McPherson installed a new set at Martin Place earlier this year, noting he thought it made the bulletins look more modern. Nine’s Hugh Marks this week talked about investing in upgraded Nine News sets, using the recent changes in Perth as the model. McPherson would like to upgrade sets outside of Sydney, but he noted budget constraints. “Good sets are expensive.”

Although overhauling Nine News Perth wasn’t his only task at Nine, McPherson admits “it was a serious uphill battle. Seven own that town. Nine has invested a lot of money they are yet to see a return on.”

Digging into the content of news bulletins, McPherson admitted Seven has slightly changed its ultra-local news focus at the start of bulletins. “We have skewed more towards looking at the bigger picture at times. We have targeted the areas I and others thought we were weaker in historically, deciding to take on Nine where it thought it was the strongest.

“Every market remains parochial though. Things that work in any one of the metro markets won’t necessarily work elsewhere. The local stories are generally king, with the global stories more easily accessible to viewers than they ever were in the past.”

Live crosses remain key to most major items in the bulletin. “Live remains very important,” stressed McPherson. “There can be times when we overdo it though with live crosses that might not add anything to the story. We have spoken about that and we endeavour to make our live crosses add a new element to what the viewer has already seen.”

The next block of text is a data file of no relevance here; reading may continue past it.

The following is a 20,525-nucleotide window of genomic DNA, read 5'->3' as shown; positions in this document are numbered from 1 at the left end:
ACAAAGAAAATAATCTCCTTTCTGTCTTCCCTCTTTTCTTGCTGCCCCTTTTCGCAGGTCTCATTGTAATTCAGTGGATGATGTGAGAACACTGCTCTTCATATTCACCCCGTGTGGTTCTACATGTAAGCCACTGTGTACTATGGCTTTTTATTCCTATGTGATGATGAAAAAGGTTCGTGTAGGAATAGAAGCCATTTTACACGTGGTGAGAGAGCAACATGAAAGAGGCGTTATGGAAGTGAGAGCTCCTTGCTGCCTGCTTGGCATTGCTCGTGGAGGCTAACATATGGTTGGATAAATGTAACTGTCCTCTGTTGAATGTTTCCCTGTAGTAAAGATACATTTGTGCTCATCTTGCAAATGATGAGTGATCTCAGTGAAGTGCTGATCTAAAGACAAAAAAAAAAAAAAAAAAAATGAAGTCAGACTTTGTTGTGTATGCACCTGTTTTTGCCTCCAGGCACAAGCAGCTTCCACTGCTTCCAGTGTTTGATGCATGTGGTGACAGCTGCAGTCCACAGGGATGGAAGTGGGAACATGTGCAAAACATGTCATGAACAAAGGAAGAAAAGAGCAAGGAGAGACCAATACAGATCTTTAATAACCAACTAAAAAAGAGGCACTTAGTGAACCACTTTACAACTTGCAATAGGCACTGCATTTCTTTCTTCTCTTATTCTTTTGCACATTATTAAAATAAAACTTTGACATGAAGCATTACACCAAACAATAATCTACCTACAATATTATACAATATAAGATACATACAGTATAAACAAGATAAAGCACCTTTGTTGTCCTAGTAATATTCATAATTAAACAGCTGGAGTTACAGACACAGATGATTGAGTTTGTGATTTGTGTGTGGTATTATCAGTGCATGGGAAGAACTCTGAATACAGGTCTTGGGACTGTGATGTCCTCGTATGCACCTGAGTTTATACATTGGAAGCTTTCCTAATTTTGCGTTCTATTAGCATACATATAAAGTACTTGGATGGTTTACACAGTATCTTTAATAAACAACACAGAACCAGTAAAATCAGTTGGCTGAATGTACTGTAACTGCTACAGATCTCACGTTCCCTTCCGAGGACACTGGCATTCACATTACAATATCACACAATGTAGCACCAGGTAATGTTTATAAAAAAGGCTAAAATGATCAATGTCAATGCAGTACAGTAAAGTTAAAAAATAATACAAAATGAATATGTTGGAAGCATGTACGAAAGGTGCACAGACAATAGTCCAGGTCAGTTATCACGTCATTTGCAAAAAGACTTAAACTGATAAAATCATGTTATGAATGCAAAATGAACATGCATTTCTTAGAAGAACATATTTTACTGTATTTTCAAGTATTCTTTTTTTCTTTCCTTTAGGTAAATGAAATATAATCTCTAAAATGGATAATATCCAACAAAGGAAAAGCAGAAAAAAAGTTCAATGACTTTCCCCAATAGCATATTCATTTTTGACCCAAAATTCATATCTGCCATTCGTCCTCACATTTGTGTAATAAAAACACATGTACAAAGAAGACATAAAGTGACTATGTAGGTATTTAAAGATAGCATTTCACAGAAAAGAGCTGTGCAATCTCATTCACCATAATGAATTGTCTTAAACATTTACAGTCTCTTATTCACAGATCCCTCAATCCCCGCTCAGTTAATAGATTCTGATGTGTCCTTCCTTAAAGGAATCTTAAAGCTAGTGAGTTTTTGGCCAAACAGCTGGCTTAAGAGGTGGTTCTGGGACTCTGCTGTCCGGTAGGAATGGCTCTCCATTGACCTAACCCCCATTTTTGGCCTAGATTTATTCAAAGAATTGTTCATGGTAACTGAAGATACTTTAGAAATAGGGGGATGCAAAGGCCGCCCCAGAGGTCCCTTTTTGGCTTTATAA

Despite a year marked by strong growth, there is plenty left to do, said the news boss. “We are going OK, the trend lines are good. But we haven’t got to the top of the mountain. The object is to win Sydney, to win Melbourne, to win Brisbane, to win Adelaide and to win Perth with every single program. In the markets where we haven’t been strong we will continue to chip away.”

When asked if a network win was worth more than wins in key markets, McPherson said they want to win them all. “Sydney and Melbourne are the two biggest markets and we are not winning those…yet. To win the metro network is a good thing to win though.”